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«A Comparative Case Study of North Rhine-Westphalia (Germany) and Ireland by Melanie Liese B.A. School of Applied Languages and Intercultural Studies ...»

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Although ethnic and cultural minorities have always been present in Ireland, Irish society was largely perceived as homogeneous until the 1990s (see McManus 1997, O‟Connell 1997, Schonfeld 2002, p.4, Lodge and Lynch 2004, pp.3-4). As a result, ethnic and cultural minorities were widely ignored in policy-making (Lodge and Lynch 2004, pp.3-4, O‟Connell 1997). However the Travelling Community, “an indigenous minority, documented as being part of Irish society for centuries” (Pavee Point 2005-6), has received some attention. Three major developments in relation to policies on the Travelling Community, which illustrate an apparent change of stance towards Travellers on a governmental level over the years have been identified (Murray 2002, pp.51-57, Lodge and Lynch 2004, pp.92-93, O‟Connell 1997).

Firstly, the Report of the Commission on Itinerary, published in 1963, focused on the assimilation of Travellers, whereby “the Traveller community was required to conform to the norms of the majority culture” (Murray 2002, p.53). Travellers were seen as a „problem‟ who, because of their nomadic lifestyle, did not fit into mainstream society (ibid).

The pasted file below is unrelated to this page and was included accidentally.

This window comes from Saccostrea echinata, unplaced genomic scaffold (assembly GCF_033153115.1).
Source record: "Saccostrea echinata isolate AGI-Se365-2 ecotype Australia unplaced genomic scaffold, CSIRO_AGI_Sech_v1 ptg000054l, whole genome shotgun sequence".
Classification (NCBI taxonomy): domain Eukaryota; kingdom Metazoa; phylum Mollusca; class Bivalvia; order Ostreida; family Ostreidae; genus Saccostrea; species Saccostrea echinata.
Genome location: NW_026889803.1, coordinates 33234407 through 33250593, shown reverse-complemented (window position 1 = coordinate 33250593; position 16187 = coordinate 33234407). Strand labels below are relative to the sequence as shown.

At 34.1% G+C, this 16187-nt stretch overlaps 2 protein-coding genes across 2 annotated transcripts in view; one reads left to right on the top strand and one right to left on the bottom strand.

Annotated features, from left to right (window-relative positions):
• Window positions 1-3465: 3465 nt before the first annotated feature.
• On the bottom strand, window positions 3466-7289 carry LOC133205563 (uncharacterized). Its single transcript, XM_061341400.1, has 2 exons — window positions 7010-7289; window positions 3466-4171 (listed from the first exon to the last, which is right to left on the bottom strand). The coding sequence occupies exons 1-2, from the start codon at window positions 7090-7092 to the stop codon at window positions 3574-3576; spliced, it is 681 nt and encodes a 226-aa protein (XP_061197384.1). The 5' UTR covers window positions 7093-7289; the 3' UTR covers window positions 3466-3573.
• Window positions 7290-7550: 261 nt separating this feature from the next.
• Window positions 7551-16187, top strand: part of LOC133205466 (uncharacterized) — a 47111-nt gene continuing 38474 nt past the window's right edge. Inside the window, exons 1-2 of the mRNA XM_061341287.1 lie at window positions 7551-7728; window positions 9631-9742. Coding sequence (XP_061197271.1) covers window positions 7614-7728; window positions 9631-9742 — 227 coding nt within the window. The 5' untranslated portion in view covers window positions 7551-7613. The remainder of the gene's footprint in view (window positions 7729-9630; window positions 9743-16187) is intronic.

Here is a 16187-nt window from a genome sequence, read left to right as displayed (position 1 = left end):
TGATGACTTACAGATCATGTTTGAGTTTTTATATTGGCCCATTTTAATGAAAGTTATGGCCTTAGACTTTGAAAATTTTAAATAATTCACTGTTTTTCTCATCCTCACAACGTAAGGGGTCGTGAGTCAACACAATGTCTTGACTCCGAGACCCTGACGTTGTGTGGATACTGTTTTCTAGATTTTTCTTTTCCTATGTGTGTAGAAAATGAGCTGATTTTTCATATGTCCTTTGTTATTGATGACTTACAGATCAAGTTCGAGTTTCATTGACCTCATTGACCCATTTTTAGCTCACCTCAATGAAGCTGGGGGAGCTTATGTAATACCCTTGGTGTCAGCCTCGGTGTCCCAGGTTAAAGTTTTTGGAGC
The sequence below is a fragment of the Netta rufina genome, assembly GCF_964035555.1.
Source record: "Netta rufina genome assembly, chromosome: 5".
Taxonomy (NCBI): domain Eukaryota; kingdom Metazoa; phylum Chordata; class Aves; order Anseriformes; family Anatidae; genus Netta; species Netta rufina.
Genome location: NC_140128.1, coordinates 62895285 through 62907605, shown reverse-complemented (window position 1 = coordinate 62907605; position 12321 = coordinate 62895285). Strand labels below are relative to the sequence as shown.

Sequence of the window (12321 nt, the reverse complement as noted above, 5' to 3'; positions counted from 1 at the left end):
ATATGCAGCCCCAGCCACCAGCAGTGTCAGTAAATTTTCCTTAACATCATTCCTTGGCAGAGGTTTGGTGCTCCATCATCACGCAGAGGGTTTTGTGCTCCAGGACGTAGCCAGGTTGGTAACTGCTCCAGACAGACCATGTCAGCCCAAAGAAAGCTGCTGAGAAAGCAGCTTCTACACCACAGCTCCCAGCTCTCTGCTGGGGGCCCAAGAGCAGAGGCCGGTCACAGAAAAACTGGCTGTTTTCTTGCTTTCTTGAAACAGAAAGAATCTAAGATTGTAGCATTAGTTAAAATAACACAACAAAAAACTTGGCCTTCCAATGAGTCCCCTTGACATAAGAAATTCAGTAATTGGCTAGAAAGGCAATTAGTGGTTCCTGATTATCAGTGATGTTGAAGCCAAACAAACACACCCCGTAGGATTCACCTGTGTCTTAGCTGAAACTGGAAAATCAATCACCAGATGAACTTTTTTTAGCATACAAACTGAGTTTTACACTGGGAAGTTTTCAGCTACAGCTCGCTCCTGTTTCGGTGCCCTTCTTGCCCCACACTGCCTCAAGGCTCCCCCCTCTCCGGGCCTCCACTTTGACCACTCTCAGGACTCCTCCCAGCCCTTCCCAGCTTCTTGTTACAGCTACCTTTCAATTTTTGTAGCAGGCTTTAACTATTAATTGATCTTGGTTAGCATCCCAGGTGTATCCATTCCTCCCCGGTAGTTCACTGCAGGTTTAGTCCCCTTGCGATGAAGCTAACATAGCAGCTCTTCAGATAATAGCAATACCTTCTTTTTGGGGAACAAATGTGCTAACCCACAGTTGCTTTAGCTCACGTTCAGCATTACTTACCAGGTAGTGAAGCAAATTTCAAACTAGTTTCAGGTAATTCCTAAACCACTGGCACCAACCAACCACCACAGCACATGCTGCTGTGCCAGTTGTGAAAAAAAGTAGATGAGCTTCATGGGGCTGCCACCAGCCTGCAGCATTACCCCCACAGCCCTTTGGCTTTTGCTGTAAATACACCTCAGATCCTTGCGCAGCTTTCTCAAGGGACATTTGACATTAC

As the policy on assimilation was unsuccessful, the government acknowledged in the Report of the Travelling People Review Body 1983 that the Travelling Community “has needs, wants and values which are different in some way from those of the settled community” (Review Body 1983, p.6). Although this recognition was seen as a milestone in contrast to that of twenty years earlier, the Review Body “continued to initiate reintegration policies but replaced the concept of „absorption‟ with that of „integration‟” (Murray 2002, p.54). The focus was solely on the need for Travellers who were required to adjust to the settled majority (ibid). The sudden increase in immigration in the 1990s, however, generated a general recognition and acknowledgment of ethnic and cultural diversity in Irish society (Schonfeld 2002, p.4, Rowe 2002, p.64, O‟Connell 1997). This resulted in a change of policies on many levels and a shift towards an intercultural perspective.